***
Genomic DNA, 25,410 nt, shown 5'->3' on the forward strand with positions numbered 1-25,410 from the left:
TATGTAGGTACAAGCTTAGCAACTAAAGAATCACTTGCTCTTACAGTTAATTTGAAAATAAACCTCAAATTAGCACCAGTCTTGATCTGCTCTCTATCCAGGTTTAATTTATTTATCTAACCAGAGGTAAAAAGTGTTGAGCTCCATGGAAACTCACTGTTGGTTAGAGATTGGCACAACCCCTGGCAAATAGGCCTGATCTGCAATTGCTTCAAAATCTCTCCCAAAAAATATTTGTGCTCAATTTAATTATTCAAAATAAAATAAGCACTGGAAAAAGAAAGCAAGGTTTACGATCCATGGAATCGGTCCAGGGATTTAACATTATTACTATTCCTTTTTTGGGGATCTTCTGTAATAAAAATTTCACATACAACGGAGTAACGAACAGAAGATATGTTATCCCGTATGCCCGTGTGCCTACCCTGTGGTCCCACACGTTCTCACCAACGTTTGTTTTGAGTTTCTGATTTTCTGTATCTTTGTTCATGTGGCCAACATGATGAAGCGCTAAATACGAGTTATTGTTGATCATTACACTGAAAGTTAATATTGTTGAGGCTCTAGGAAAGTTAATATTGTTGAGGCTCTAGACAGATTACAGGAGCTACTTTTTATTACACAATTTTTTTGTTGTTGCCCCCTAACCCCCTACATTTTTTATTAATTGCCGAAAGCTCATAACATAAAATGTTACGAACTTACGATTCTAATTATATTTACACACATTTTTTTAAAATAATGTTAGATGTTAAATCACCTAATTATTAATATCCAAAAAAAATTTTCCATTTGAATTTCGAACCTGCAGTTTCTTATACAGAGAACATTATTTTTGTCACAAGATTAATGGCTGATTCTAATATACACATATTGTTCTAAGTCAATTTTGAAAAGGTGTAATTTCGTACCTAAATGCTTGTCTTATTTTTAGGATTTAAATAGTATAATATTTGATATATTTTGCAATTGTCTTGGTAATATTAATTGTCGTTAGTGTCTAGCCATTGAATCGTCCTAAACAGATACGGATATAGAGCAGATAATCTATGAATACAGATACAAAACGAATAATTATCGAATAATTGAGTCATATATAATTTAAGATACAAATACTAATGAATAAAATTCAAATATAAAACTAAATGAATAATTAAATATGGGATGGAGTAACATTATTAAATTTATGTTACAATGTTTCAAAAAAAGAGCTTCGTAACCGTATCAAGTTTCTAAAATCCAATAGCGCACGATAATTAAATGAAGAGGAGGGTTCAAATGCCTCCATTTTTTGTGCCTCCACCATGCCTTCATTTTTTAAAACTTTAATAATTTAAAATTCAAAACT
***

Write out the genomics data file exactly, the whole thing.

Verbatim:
Genomic DNA, 25,410 nt, shown 5'->3' on the forward strand with positions numbered 1-25,410 from the left:
TATGTAGGTACAAGCTTAGCAACTAAAGAATCACTTGCTCTTACAGTTAATTTGAAAATAAACCTCAAATTAGCACCAGTCTTGATCTGCTCTCTATCCAGGTTTAATTTATTTATCTAACCAGAGGTAAAAAGTGTTGAGCTCCATGGAAACTCACTGTTGGTTAGAGATTGGCACAACCCCTGGCAAATAGGCCTGATCTGCAATTGCTTCAAAATCTCTCCCAAAAAATATTTGTGCTCAATTTAATTATTCAAAATAAAATAAGCACTGGAAAAAGAAAGCAAGGTTTACGATCCATGGAATCGGTCCAGGGATTTAACATTATTACTATTCCTTTTTTGGGGATCTTCTGTAATAAAAATTTCACATACAACGGAGTAACGAACAGAAGATATGTTATCCCGTATGCCCGTGTGCCTACCCTGTGGTCCCACACGTTCTCACCAACGTTTGTTTTGAGTTTCTGATTTTCTGTATCTTTGTTCATGTGGCCAACATGATGAAGCGCTAAATACGAGTTATTGTTGATCATTACACTGAAAGTTAATATTGTTGAGGCTCTAGGAAAGTTAATATTGTTGAGGCTCTAGACAGATTACAGGAGCTACTTTTTATTACACAATTTTTTTGTTGTTGCCCCCTAACCCCCTACATTTTTTATTAATTGCCGAAAGCTCATAACATAAAATGTTACGAACTTACGATTCTAATTATATTTACACACATTTTTTTAAAATAATGTTAGATGTTAAATCACCTAATTATTAATATCCAAAAAAAATTTTCCATTTGAATTTCGAACCTGCAGTTTCTTATACAGAGAACATTATTTTTGTCACAAGATTAATGGCTGATTCTAATATACACATATTGTTCTAAGTCAATTTTGAAAAGGTGTAATTTCGTACCTAAATGCTTGTCTTATTTTTAGGATTTAAATAGTATAATATTTGATATATTTTGCAATTGTCTTGGTAATATTAATTGTCGTTAGTGTCTAGCCATTGAATCGTCCTAAACAGATACGGATATAGAGCAGATAATCTATGAATACAGATACAAAACGAATAATTATCGAATAATTGAGTCATATATAATTTAAGATACAAATACTAATGAATAAAATTCAAATATAAAACTAAATGAATAATTAAATATGGGATGGAGTAACATTATTAAATTTATGTTACAATGTTTCAAAAAAAGAGCTTCGTAACCGTATCAAGTTTCTAAAATCCAATAGCGCACGATAATTAAATGAAGAGGAGGGTTCAAATGCCTCCATTTTTTGTGCCTCCACCATGCCTTCATTTTTTAAAACTTTAATAATTTAAAATTCAAAACT